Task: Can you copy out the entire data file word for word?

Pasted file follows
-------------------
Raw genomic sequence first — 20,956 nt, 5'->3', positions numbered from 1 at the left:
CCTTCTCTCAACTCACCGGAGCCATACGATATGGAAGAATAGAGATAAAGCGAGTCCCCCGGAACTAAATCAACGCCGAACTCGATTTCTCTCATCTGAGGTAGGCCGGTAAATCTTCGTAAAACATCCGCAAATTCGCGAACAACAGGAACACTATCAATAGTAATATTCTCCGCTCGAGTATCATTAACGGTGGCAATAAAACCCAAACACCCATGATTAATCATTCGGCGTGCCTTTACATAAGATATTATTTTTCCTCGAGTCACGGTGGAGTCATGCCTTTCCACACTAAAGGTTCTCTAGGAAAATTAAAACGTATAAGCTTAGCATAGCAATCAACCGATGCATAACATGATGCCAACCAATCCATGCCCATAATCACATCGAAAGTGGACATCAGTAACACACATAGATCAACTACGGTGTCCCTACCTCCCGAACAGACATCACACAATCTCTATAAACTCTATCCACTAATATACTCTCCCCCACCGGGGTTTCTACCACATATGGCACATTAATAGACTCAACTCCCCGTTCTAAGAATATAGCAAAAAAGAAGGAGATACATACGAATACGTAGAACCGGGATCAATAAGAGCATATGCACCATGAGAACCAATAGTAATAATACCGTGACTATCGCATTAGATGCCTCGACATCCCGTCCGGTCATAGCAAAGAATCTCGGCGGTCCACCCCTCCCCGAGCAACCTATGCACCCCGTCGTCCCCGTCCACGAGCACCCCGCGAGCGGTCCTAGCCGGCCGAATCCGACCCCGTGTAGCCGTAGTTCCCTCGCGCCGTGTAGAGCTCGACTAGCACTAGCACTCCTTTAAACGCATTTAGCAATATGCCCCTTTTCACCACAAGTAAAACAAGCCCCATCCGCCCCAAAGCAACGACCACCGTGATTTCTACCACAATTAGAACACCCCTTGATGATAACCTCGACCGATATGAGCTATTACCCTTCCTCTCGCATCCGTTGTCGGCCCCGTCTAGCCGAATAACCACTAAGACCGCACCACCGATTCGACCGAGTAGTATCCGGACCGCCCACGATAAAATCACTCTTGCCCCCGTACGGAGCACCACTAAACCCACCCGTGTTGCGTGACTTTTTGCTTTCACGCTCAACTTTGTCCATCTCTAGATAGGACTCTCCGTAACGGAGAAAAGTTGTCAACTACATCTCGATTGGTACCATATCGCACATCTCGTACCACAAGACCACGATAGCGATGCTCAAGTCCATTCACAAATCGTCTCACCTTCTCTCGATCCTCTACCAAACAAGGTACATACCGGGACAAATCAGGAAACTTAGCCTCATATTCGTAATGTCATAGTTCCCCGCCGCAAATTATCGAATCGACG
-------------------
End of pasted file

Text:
Raw genomic sequence first — 20,956 nt, 5'->3', positions numbered from 1 at the left:
CCTTCTCTCAACTCACCGGAGCCATACGATATGGAAGAATAGAGATAAAGCGAGTCCCCCGGAACTAAATCAACGCCGAACTCGATTTCTCTCATCTGAGGTAGGCCGGTAAATCTTCGTAAAACATCCGCAAATTCGCGAACAACAGGAACACTATCAATAGTAATATTCTCCGCTCGAGTATCATTAACGGTGGCAATAAAACCCAAACACCCATGATTAATCATTCGGCGTGCCTTTACATAAGATATTATTTTTCCTCGAGTCACGGTGGAGTCATGCCTTTCCACACTAAAGGTTCTCTAGGAAAATTAAAACGTATAAGCTTAGCATAGCAATCAACCGATGCATAACATGATGCCAACCAATCCATGCCCATAATCACATCGAAAGTGGACATCAGTAACACACATAGATCAACTACGGTGTCCCTACCTCCCGAACAGACATCACACAATCTCTATAAACTCTATCCACTAATATACTCTCCCCCACCGGGGTTTCTACCACATATGGCACATTAATAGACTCAACTCCCCGTTCTAAGAATATAGCAAAAAAGAAGGAGATACATACGAATACGTAGAACCGGGATCAATAAGAGCATATGCACCATGAGAACCAATAGTAATAATACCGTGACTATCGCATTAGATGCCTCGACATCCCGTCCGGTCATAGCAAAGAATCTCGGCGGTCCACCCCTCCCCGAGCAACCTATGCACCCCGTCGTCCCCGTCCACGAGCACCCCGCGAGCGGTCCTAGCCGGCCGAATCCGACCCCGTGTAGCCGTAGTTCCCTCGCGCCGTGTAGAGCTCGACTAGCACTAGCACTCCTTTAAACGCATTTAGCAATATGCCCCTTTTCACCACAAGTAAAACAAGCCCCATCCGCCCCAAAGCAACGACCACCGTGATTTCTACCACAATTAGAACACCCCTTGATGATAACCTCGACCGATATGAGCTATTACCCTTCCTCTCGCATCCGTTGTCGGCCCCGTCTAGCCGAATAACCACTAAGACCGCACCACCGATTCGACCGAGTAGTATCCGGACCGCCCACGATAAAATCACTCTTGCCCCCGTACGGAGCACCACTAAACCCACCCGTGTTGCGTGACTTTTTGCTTTCACGCTCAACTTTGTCCATCTCTAGATAGGACTCTCCGTAACGGAGAAAAGTTGTCAACTACATCTCGATTGGTACCATATCGCACATCTCGTACCACAAGACCACGATAGCGATGCTCAAGTCCATTCACAAATCGTCTCACCTTCTCTCGATCCTCTACCAAACAAGGTACATACCGGGACAAATCAGGAAACTTAGCCTCATATTCGTAATGTCATAGTTCCCCGCCGCAAATTATCGAATCGACG